It seems like the most natural things to condemn — like white supremacy and neo-nazism — have become sort of a struggle for some people in politics and media at this particular culture moment. In a broadcast on Tuesday night, Fox's Tucker Carlson's segment on slavery and confederate monuments drew an incredibly upsetting conclusion, as you might imagine.
When addressing comments from President Trump about how movements to remove confederate statues could be a gateway to taking down statues of the Founding Fathers, an uncomfortable break-down appeared on the screen next to his head reading "Slavery is evil. Until 150 yrs ago, slavery was rule. Plato, Muhammad, Aztecs all owned slaves. Slaveholding common among North American Indians."
Noting that the majority of the signers of the Declaration of Independence participated in slavery, Carlson rallied against the notion that they'd be considered completely evil — because slavery was a normalized institution at that time in history.
[S]lavery is evil. ... Up until 150 years ago when a group of brave Americans fought and died to finally put an end to it, slavery was the rule, rather than the exception around the world. ... None of this is a defense of the atrocity of human bondage. ... But does that make what they wrote illegitimate? If these men were simply racist villains and that's all they were, then the society they created is as evil as they were.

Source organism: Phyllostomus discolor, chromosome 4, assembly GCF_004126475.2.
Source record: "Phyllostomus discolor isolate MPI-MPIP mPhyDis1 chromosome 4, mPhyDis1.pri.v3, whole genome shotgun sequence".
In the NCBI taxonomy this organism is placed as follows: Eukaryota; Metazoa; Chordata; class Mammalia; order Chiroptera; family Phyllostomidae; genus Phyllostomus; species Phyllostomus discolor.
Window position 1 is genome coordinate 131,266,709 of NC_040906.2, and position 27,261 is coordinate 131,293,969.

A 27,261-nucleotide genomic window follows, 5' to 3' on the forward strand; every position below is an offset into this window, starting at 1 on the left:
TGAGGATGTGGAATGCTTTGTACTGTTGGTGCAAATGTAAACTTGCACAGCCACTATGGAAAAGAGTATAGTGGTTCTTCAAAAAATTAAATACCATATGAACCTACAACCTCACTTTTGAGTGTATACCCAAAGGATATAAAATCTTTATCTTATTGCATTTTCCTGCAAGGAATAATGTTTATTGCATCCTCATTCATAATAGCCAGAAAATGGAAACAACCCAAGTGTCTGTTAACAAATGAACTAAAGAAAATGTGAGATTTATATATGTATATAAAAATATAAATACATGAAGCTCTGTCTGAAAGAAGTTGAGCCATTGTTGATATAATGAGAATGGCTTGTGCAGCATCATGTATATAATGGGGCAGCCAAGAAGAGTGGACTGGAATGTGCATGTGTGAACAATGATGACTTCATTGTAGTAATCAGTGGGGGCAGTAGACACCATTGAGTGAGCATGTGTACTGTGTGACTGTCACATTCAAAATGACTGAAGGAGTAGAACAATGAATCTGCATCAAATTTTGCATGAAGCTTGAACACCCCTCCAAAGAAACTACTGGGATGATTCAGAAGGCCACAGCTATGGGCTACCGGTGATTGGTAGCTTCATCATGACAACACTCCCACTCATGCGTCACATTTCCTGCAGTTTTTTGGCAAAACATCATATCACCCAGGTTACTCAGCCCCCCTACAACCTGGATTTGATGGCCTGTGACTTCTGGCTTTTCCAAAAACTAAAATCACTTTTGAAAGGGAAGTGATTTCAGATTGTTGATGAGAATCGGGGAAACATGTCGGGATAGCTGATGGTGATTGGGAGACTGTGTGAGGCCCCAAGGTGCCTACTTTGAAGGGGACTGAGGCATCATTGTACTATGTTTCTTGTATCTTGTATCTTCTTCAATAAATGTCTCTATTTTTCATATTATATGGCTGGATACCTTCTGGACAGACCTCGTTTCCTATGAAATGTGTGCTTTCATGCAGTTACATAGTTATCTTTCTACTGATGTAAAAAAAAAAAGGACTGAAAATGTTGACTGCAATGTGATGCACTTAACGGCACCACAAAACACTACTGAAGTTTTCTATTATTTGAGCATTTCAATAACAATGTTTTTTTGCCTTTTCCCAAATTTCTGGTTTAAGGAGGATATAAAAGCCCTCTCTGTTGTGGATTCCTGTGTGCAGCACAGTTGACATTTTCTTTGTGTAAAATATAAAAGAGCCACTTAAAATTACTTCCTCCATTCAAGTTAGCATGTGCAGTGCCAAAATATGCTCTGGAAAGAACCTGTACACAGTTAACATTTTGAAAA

Further, Carlson said leftist "radicals" looking to "tear down" the rights of individuals is an attack on the rights of free speech.
"Is that the country you want to live in?" Carlson asked. "If it's not, now's the time to speak up."
However, unfortunately for Carlson, his argument ultimately comes out to be a lot of energy and effort allotted to defending tributes to institutions built on white supremacy. That's what the movement to take-down confederate monuments is all about. Framing the concerns of honoring Confederate figures (who explicitly fought to keep part of the population enslaved) as an attack on free speech is as reductive as it is wrong. That's particularly true when there are literally groups of people taking to the streets performing Nazi salutes and brandishing swastikas.
Calling for people to put aside criticisms of atrocities because they were considered normal is a reach. Plenty of other horrible things were once legal and cool by the letter of the law — treating women with "hysteria" with clitoridectomies, the routine practice of sending people with disabilities to institutions, removing Native American children from their homes, for example. However, these things don't get talking heads or chyrons urging people to ignore their devastating impact because it's tied into a partisan debate. (Because that would be insane.)
TL;DR: History is full of ignorant, evil activity — but what we say and do about that evil now is what matters most.
And look, when you're facing a great national shame (read: slavery) that has a lasting, devastating effect on the population, you need to know when to take the L. Chances are any thought with "Slavery is bad, but..." is going to go south real quick.